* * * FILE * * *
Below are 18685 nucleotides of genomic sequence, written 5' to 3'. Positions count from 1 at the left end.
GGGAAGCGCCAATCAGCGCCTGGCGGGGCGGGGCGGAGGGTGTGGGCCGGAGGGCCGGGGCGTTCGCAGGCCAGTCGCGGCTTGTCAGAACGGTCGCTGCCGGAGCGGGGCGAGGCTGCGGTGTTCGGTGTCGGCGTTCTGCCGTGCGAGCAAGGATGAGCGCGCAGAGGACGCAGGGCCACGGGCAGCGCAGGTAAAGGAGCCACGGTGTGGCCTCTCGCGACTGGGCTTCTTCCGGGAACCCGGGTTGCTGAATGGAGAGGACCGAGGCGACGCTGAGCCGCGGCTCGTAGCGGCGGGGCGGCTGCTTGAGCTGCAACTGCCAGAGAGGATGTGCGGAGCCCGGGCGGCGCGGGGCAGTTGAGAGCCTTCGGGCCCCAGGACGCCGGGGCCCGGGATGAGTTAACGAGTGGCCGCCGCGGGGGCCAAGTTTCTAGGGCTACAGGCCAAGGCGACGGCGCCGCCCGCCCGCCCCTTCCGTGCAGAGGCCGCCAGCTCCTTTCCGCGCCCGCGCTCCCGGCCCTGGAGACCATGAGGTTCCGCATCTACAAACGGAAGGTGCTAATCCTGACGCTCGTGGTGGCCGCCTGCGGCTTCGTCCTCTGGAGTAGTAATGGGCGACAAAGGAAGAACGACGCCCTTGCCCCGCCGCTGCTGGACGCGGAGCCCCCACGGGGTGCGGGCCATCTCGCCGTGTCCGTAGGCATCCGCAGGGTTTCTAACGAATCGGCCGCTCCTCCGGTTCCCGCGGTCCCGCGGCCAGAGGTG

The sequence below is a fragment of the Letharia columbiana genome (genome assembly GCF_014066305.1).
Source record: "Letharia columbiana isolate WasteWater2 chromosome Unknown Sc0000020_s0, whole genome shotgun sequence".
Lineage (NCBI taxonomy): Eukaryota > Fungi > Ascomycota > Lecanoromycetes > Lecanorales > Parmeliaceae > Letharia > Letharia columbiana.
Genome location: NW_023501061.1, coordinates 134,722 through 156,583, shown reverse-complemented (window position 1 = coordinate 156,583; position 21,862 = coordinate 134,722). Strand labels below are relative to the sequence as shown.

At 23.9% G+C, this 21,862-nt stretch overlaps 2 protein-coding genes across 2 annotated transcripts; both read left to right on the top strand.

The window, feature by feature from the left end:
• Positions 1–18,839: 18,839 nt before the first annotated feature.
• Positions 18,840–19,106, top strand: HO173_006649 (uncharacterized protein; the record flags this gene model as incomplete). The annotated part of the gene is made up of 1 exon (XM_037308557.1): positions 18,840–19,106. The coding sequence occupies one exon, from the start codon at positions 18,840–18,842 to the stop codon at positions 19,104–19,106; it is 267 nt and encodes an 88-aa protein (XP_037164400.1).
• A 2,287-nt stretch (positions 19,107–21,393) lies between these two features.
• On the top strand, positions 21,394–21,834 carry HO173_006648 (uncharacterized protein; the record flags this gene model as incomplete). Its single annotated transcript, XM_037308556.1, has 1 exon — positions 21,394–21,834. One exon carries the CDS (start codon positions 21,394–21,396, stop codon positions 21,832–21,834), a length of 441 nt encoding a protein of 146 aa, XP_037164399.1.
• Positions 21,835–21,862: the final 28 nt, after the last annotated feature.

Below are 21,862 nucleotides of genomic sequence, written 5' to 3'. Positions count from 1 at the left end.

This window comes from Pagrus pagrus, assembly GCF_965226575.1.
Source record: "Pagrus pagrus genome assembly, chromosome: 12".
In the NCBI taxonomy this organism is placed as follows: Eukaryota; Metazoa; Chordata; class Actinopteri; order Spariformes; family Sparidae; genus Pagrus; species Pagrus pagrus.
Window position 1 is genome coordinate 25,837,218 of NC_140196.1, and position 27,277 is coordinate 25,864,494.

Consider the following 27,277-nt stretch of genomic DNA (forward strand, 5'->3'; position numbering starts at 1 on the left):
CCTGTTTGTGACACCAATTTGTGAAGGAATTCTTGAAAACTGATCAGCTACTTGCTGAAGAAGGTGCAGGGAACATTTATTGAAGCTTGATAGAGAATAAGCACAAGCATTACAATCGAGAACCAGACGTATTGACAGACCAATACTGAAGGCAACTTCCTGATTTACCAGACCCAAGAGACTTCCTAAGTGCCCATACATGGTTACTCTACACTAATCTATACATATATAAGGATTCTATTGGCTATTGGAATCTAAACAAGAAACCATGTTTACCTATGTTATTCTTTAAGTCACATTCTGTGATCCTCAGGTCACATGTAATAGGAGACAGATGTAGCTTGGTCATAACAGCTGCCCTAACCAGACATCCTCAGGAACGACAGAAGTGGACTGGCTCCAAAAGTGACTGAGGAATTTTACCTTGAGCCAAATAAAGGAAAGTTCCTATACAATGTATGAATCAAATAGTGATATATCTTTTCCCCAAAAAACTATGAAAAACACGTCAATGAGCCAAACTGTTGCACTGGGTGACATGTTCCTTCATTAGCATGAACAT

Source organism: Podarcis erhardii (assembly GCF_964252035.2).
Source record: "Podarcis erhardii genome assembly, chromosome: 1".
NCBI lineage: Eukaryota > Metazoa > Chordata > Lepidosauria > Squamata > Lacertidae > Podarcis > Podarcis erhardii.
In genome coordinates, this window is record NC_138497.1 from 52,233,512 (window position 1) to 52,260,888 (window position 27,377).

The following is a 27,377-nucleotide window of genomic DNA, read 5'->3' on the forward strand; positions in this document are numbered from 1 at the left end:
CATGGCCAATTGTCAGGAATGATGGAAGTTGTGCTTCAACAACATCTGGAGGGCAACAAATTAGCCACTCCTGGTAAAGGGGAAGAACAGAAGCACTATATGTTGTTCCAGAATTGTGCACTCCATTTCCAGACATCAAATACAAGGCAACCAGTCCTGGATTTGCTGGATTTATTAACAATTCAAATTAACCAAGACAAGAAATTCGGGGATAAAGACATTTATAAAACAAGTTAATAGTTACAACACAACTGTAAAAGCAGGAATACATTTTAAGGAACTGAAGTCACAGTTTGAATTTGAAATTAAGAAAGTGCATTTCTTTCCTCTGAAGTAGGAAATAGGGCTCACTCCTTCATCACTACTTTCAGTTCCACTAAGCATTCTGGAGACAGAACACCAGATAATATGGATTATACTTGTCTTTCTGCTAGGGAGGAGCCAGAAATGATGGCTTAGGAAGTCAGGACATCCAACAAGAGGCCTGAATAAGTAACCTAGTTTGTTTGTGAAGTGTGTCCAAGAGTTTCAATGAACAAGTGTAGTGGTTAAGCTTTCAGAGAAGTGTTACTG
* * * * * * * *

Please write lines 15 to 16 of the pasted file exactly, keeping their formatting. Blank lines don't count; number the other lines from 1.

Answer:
This window comes from Pagrus pagrus, assembly GCF_965226575.1.
Source record: "Pagrus pagrus genome assembly, chromosome: 12".